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A rare outbreak of the bacteria Burkholderia pseudomallei which resulted in numerous infections and at least 2 deaths has been linked to contaminated Better Homes & Gardens Essential Oil-Infused Aromatherapy Room Sprays, which were sold at Walmart stores nationwide before being recalled in November 2021.
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If you or a loved one was diagnosed with a Burkholderia Pseudomallei infection after using Better Homes and Gardens Essential Oil Infused Aromatherapy Room Spray with Gemstones purchased at Walmart, you should contact a personal injury lawyer immediately for a free case consultation.

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Walmart Aromatherapy Spray Linked to Deadly Bacterial Outbreak: CDC

According to a March 2022 report published in The New England Journal of Medicine, the recalled Better Homes and Gardens Essential Oil Infused Aromatherapy Room Spray with Gemstones was contaminated with Burkholderia Pseudomallei, which led to at least 4 infections, including 2 deaths. [1]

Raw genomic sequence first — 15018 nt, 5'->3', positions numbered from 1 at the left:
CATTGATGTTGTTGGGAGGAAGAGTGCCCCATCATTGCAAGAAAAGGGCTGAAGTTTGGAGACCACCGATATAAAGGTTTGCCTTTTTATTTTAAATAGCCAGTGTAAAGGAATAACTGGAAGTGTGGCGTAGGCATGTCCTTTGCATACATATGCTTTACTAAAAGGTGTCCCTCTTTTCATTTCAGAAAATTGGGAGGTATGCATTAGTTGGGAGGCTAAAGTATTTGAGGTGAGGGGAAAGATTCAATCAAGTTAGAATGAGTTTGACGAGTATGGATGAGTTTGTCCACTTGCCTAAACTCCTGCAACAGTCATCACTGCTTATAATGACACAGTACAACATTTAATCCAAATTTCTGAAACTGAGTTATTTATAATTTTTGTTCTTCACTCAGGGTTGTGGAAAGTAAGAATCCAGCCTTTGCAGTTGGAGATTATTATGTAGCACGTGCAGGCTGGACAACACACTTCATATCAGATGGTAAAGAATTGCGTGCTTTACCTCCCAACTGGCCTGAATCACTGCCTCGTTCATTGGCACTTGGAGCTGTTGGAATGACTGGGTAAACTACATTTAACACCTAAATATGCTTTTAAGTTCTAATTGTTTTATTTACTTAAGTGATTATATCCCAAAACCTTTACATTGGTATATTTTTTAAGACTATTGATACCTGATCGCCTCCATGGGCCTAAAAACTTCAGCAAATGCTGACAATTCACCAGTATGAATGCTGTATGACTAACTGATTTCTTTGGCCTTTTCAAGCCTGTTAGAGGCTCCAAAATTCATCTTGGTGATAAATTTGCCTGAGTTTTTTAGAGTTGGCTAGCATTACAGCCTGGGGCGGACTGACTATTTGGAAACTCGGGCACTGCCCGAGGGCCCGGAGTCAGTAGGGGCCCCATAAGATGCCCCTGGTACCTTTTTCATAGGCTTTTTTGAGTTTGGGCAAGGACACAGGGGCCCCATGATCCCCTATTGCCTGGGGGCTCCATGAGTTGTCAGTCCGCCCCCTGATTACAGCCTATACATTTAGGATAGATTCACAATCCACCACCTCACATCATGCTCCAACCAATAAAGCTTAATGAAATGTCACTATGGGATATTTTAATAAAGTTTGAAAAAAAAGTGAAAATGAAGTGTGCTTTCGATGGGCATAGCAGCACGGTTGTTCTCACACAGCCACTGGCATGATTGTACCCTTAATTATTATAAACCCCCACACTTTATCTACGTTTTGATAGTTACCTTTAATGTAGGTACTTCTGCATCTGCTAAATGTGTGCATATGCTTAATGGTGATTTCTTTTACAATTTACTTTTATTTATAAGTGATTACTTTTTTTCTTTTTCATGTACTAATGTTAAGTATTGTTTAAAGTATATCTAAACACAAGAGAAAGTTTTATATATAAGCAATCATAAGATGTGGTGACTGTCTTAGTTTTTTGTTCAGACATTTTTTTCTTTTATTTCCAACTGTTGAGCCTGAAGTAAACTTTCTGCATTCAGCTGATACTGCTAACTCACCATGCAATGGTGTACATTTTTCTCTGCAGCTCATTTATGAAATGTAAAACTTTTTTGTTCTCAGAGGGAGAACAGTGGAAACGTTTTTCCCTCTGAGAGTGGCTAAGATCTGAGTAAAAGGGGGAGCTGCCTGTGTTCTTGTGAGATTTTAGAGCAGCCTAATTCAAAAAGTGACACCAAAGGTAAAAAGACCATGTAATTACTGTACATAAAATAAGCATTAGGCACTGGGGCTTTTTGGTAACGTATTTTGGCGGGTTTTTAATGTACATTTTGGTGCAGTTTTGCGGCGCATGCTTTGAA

The NEJM report followed a months-long CDC investigation which identified a multi-state outbreak of melioidosis, the illness caused by B. Pseudomallei bacteria.

During the investigation, the CDC found at least 4 non-travel-associated cases in Georgia, Kansas, Minnesota, and Texas, which were caused by the same strain of bacteria found in the contaminated Walmart aromatherapy spray. All 4 patients had a wide range of symptoms, including fatigue, shortness of breath, fever, and nausea.

Related Article: Walmart Better Homes & Gardens Aromatherapy Spray Suit

Melioidosis Cases Linked to Better Homes and Gardens Aromatherapy Spray

In the first case identified by the CDC, a 5-year-old Georgia boy was admitted to an ER in July 2021 after several days of illness. He was vomiting, weak, had a sore throat, a high heart rate, and a fever of over 102 F. He tested positive for COVID-19 and was administered steroids and remdesivir, an antiviral drug used to treat the coronavirus.